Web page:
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I need to use exogenous variables for my time series forecasting.

And I found that I can include my exogenous variables into my ARIMA model using exogenous option.

I want to know how this option works.

Statsmodels docoument(https://www.statsmodels.org/stable/generated/statsmodels.tsa.arima_model.ARIMA.html) says

" If exogenous variables are given, then the model that is fit is

$ϕ(L)(y_t−X_tβ)=θ(L)ϵ_t$

where ϕ and θ are polynomials in the lag operator, L. This is the regression model with ARMA errors, or ARMAX model. "

I cannot understand what this formula means.

I googled it and found what lag operator is.

But I still don't understand what the above formula implies.

I'm a undergraduate and took regression course.

Could you explain above formula in terms of regression?

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  • $\begingroup$ Hi: can you get a hold of andew harvey's "econometric analysis of time series". if so, he gives the econometric perspective on arima models with exogenous variables which I think is quite enlightening. note that it's not an easy book but worth the effort. $\endgroup$
    – mlofton
    Commented Nov 14, 2019 at 12:59
  • $\begingroup$ Note that the statsmodel documentation calls this both "regression model with ARMA errors" and "ARMAX model". These are different models, and as described here this is a regression with ARMA errors, as explained below in the answer by @CloseToC. The line about ARMAX is an error in the statsmodel documentation. $\endgroup$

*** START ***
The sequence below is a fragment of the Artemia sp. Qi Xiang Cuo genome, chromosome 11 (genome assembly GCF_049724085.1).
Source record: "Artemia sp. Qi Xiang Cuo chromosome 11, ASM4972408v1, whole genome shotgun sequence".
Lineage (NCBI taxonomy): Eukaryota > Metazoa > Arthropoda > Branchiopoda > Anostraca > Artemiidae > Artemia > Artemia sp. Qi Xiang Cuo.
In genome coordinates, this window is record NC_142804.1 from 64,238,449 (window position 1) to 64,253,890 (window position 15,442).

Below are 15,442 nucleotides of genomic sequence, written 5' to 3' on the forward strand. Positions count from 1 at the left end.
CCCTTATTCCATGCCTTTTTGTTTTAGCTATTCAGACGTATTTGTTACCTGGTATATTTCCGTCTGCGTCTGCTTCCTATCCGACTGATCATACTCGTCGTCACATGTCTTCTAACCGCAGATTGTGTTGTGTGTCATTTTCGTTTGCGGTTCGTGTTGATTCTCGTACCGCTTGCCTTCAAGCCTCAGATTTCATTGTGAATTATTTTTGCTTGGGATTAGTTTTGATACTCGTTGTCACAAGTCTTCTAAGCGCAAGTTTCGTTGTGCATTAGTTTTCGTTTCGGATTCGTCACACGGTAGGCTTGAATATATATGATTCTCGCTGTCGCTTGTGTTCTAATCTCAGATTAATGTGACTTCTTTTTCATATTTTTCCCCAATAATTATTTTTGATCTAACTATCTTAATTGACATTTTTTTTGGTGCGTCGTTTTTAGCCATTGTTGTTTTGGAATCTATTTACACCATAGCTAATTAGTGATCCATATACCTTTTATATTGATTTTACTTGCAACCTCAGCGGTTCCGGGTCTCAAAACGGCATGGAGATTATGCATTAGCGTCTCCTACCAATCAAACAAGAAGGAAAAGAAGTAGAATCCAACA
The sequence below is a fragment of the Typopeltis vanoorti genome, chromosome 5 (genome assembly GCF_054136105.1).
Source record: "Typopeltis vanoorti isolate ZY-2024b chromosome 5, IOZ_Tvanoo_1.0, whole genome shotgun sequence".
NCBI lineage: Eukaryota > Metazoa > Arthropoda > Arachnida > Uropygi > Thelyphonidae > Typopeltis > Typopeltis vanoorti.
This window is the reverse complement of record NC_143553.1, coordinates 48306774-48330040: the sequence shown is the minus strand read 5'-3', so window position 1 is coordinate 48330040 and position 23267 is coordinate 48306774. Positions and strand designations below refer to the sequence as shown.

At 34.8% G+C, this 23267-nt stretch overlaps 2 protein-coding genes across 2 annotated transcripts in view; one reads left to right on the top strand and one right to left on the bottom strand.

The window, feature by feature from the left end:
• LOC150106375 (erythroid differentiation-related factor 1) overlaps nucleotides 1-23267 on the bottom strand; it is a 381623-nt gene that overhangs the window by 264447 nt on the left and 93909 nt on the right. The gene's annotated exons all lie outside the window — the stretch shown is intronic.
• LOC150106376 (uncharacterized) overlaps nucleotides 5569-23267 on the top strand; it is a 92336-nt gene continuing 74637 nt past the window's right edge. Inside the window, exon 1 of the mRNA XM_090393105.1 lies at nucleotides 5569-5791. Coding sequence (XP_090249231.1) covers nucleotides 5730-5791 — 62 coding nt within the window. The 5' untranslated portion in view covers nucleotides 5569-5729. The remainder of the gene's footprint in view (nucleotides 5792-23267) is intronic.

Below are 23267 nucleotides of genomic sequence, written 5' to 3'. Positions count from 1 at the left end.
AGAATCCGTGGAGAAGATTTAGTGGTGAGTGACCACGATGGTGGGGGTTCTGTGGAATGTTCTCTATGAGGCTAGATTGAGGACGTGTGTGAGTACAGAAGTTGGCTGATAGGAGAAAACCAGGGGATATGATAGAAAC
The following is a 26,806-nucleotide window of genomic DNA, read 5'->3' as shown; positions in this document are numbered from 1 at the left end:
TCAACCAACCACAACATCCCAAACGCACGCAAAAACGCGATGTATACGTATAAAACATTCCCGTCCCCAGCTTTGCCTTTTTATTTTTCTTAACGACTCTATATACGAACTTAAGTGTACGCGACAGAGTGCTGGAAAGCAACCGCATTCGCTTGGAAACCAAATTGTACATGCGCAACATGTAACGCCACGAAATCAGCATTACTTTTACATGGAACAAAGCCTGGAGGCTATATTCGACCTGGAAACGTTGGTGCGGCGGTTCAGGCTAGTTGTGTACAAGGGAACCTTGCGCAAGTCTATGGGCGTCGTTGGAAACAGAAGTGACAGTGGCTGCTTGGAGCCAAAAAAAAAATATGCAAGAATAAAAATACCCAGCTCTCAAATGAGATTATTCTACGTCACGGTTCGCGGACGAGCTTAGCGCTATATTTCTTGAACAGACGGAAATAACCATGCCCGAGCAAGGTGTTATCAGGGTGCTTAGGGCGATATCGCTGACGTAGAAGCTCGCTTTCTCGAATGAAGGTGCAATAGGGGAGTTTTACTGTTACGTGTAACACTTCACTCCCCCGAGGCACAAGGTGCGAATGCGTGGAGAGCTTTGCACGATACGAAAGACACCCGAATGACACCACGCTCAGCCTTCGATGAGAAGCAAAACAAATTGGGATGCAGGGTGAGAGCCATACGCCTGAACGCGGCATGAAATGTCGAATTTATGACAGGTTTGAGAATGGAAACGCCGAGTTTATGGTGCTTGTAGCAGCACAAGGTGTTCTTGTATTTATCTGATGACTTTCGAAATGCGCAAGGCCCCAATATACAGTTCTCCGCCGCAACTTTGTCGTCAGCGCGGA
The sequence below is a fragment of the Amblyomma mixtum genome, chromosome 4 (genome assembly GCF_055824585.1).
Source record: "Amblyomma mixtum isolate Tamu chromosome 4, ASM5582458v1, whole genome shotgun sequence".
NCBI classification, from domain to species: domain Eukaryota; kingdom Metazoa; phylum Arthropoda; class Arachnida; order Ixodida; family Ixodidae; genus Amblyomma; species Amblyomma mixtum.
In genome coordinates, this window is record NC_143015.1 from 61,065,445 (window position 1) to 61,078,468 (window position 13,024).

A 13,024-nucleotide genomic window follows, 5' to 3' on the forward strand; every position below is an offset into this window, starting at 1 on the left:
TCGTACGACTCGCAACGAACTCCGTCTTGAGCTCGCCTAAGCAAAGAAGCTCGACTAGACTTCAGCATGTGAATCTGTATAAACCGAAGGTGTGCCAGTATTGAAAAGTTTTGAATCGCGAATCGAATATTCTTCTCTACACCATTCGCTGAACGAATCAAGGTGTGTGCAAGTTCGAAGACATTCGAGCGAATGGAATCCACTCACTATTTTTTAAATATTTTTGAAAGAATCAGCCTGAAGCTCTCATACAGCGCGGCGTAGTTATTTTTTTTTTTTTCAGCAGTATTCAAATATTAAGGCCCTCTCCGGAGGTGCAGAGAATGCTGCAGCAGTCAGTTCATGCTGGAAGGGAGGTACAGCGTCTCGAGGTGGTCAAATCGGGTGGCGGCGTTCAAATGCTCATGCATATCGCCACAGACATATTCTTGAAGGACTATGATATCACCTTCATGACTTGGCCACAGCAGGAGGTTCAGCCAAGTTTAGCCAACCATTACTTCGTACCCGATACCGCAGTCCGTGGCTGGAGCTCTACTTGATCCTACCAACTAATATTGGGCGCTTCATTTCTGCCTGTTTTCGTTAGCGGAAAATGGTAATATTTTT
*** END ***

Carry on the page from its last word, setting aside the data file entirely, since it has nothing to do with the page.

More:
– Chris Haug
    Commented Nov 14, 2019 at 15:26
  • $\begingroup$ $$\phi(L) y_t = \phi(L) X_t \beta + \theta(L) \epsilon_t$$ I thought ARMAX refers to any ARMA model with exogenous variables, e.g.en.wikipedia.org/wiki/… $\endgroup$
    – Josef
    Commented Nov 14, 2019 at 19:59
  • $\begingroup$ That's also what I thought. Also: Hyndman says (robjhyndman.com/hyndsight/arimax) there is little between the two variants of ARMA + X in terms of forecasting, but regression with ARMA error as implemented in statsmodels has a much better interpretation $\endgroup$
    – CloseToC
    Commented Nov 15, 2019 at 9:52
  • $\begingroup$ @CloseToC That's correct. The fact that the interpretation (and parameters) is different is precisely why calling it "an ARMAX model" is an error in the documentation. I mentioned it because if the OP decided that they wanted to get more information about "what the formula means" and looked up "ARMAX model", they would get a completely different and incorrect answer. $\endgroup$
    – Chris Haug
    Commented Nov 15, 2019 at 15:42

1 Answer 1

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The ARMA(p,q) model has $p$ lags of the dependent variable and an error term that is a moving average of $q$ lags. In standard regression notation the model is:

$$y_t = \phi_1 y_{t-1} + ... + \phi_p y_{t-p} + \epsilon_t - \theta_1 \epsilon_{t-1} -...-\theta_q \epsilon_{t-q}$$

With the backshift/lag operator $L$ notation, you can write eg $y_{t-2}$ as as $L(L(y_t)) = L^2 y_{t} $and so you can write the model as $$(1 - \phi_1 L - .... - \phi_p L^p) y_t = (1 - \theta_1 L - ... - \theta_q L^q)\epsilon_t$$. You can make this more compact by replacing the polynomials of the lag operator: $$\phi(L) y_t = \theta(L) \epsilon_t$$

So what is $$\phi(L) (y_t - X_t \beta) = \theta(L) \epsilon_t$$?

It's $$y_t - X_t \beta - \phi_1 (y_{t-1} - X_{t-1}\beta) - ... - \phi_p (y_{t-p} - X_{t-p}\beta) = \epsilon_t - \theta_1 \epsilon_{t-1} -...-\theta_q \epsilon_{t-q}$$ or $$y_t = X_t \beta + \phi_1 (y_{t-1} - X_{t-1}\beta) + ... +\phi_p (y_{t-p} - X_{t-p}\beta) + \epsilon_t - \theta_1 \epsilon_{t-1} -...-\theta_q \epsilon_{t-q}$$

Finally, if you define the regression residual as $u_t = y_t - X_t \beta$ you can write this as in an easy to interpret way as:

$$y_t = X_t \beta + \phi_1 u_t + ... +\phi_p u_{t-p} + \epsilon_t - \theta_1 \epsilon_{t-1} -...-\theta_q \epsilon_{t-q} = X_t \beta + n_t$$

And that's simply regression with an ARMA error $n_t$ as the statsmodel documentation says.

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